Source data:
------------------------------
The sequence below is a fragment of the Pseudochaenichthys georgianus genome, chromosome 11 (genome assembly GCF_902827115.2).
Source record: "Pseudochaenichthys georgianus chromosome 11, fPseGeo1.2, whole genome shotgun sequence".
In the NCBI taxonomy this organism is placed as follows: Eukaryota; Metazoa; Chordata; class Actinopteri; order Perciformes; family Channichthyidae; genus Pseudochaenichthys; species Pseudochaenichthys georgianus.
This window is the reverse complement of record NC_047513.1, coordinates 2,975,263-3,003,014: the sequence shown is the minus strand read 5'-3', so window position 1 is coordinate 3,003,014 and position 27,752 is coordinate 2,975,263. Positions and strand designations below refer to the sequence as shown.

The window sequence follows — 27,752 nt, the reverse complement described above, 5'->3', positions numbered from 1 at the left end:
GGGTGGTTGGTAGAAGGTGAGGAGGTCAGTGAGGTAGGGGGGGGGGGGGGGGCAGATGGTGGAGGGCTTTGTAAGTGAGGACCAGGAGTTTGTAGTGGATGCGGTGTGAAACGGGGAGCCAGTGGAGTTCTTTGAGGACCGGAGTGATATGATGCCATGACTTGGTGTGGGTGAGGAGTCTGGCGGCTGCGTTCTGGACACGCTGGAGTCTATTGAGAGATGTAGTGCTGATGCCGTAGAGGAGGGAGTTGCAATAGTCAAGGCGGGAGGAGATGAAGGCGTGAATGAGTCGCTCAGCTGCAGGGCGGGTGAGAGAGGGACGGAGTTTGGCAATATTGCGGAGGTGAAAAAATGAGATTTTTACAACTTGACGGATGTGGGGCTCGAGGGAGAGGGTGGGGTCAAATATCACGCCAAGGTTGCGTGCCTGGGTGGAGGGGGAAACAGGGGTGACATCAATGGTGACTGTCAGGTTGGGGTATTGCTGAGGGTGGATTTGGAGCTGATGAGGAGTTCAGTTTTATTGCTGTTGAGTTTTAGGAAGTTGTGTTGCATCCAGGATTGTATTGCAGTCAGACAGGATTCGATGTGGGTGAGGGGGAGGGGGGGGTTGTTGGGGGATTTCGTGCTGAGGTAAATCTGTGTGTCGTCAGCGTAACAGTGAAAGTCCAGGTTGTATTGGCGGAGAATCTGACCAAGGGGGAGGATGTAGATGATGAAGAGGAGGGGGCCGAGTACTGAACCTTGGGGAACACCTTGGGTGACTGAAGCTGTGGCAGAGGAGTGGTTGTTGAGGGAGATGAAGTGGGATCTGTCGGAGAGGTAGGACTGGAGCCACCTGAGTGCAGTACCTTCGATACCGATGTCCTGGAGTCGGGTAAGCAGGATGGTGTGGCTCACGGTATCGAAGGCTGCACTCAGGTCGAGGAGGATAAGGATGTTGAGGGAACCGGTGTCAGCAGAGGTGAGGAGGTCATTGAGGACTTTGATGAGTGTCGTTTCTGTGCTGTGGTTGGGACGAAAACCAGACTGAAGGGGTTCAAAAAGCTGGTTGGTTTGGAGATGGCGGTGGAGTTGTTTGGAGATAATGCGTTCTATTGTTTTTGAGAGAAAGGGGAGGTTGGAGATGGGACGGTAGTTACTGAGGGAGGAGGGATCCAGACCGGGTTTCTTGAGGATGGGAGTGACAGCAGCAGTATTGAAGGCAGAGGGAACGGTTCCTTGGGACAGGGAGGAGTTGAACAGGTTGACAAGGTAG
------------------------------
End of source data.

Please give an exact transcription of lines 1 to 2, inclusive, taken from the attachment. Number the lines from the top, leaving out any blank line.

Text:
The sequence below is a fragment of the Pseudochaenichthys georgianus genome, chromosome 11 (genome assembly GCF_902827115.2).
Source record: "Pseudochaenichthys georgianus chromosome 11, fPseGeo1.2, whole genome shotgun sequence".